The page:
From the Financial Times:
Credit Suisse has filed lawsuits against at least three US subprime mortgage lenders, marking an escalation of efforts by Wall Street banks to use legal action to purge themselves of bad housing loans.
DLJ Mortgage Capital, a unit of Credit Suisse, is separately suing the three mortgage companies for more than $30m, claiming the lenders failed to honour obligations relating to loans that it purchased from them. EMC Mortgage Corp, a unit of Bear Stearns, has filed at least one $70m lawsuit against a lender. Other suits are expected.
The legal action comes as Wall Street seeks to limit damage from the subprime collapse. Banks including Credit Suisse, Bear Stearns and Lehman Brothers helped fuel the boom in subprime lending, providing billions of dollars to lenders as they bought mortgage loans to sell to yield-hungry investors.
In two of its claims, DLJ Mortgage Capital is seeking to force Sunset Direct Lending and Infinity Home Mortgages to buy back mortgage loans that ran into payment problems soon after DLJ bought the loans.
In one instance, cited in the case against Infinity, DLJ claims it bought four mortgage loans totalling $838,000 made to an individual borrower for three properties on the same street in Irvington, New Jersey. DLJ bought the loans from Infinity between March and April 2006, and claims that the individual failed to make payments on three of the mortgages in May.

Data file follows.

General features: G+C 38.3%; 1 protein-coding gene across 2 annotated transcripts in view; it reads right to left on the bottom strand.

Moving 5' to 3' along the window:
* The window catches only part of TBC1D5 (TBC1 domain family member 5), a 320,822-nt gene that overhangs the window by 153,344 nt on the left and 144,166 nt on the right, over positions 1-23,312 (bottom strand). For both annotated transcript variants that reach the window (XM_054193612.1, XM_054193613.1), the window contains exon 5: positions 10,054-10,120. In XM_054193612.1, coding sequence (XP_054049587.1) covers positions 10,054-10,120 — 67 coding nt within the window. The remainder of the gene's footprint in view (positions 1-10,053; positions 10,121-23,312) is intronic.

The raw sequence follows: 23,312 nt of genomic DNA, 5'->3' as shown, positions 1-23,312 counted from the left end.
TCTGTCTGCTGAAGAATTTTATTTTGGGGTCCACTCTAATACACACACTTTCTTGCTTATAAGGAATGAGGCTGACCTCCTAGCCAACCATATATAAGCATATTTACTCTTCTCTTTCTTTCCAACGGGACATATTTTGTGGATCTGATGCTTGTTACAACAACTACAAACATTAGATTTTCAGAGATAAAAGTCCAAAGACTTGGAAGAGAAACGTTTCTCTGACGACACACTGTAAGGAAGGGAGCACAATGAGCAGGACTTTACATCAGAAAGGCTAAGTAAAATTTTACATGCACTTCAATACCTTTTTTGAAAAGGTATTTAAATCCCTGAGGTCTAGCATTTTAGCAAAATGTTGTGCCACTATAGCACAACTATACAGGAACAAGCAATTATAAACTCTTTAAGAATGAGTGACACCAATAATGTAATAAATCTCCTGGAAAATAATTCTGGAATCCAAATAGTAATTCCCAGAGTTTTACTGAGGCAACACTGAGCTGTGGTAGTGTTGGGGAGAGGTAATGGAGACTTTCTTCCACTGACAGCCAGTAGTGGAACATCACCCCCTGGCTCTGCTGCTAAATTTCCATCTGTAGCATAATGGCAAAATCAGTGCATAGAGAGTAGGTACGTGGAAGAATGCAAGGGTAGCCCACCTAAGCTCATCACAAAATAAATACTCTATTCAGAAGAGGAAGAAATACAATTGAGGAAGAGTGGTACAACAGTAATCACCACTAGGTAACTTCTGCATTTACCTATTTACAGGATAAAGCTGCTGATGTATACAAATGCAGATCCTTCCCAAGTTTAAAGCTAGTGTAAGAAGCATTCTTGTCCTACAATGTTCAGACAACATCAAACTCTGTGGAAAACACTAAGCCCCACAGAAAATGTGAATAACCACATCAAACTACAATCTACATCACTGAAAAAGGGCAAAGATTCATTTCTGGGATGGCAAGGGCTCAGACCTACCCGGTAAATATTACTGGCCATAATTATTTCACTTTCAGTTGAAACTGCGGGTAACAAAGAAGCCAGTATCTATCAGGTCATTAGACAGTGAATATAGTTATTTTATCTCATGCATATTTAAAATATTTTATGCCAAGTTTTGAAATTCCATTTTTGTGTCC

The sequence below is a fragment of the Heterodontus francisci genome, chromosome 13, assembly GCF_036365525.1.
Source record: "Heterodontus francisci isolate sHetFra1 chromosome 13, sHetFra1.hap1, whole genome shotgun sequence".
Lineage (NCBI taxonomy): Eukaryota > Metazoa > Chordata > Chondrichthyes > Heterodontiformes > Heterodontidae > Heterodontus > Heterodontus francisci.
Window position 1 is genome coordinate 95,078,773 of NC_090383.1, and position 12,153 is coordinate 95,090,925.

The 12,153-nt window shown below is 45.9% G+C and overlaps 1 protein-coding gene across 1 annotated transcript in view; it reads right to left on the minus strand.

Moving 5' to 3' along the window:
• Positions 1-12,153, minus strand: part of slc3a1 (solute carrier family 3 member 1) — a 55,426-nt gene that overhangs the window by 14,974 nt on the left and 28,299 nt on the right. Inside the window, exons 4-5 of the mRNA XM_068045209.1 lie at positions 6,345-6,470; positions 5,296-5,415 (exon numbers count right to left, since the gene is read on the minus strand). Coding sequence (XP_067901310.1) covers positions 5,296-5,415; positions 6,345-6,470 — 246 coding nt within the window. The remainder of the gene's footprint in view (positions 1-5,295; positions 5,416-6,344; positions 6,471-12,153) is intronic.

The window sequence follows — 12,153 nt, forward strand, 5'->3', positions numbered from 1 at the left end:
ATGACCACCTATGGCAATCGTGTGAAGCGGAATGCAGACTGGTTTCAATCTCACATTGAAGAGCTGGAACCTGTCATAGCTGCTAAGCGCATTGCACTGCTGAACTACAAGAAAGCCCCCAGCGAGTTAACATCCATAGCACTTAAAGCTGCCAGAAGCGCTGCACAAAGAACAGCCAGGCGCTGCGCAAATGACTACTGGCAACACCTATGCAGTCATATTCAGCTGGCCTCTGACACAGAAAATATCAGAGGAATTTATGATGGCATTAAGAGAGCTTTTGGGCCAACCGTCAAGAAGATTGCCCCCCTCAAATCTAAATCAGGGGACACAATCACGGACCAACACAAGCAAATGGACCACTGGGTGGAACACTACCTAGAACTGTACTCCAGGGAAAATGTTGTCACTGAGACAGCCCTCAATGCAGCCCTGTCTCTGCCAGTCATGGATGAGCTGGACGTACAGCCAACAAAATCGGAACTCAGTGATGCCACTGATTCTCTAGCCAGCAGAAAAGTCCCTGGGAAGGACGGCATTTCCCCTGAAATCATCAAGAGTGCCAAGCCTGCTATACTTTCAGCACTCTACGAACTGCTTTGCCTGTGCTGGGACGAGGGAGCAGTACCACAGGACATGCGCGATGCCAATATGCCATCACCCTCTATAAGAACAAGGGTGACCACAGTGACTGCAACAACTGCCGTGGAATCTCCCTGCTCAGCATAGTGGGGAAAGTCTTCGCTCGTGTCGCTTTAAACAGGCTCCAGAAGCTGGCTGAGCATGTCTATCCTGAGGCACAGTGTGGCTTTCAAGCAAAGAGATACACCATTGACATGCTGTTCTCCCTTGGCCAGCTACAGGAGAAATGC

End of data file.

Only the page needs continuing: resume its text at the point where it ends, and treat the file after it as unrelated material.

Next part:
Citing contractual agreements that require loan repurchases after such “early payment defaults”, DLJ is seeking almost $24m of buy backs from Sunset and $3m from Infinity. Separately, DLJ is suing NetBank for $4m of payments relating to loans that its subsidiaries were servicing for DLJ.
In an interview, Sunset CEO Bob Howard said he would also dispute DLJ’s claims, but said early payment defaults were a problem. “I can’t believe there is a soul that has been dealing in mortgage sales to Wall Street that hasn’t run into early payment default problems,” Mr Howard said.
He added that Sunset was no longer making new loans. He said employees had been given leave until the end of March, but that he had plans to reopen the firm under a new name in April.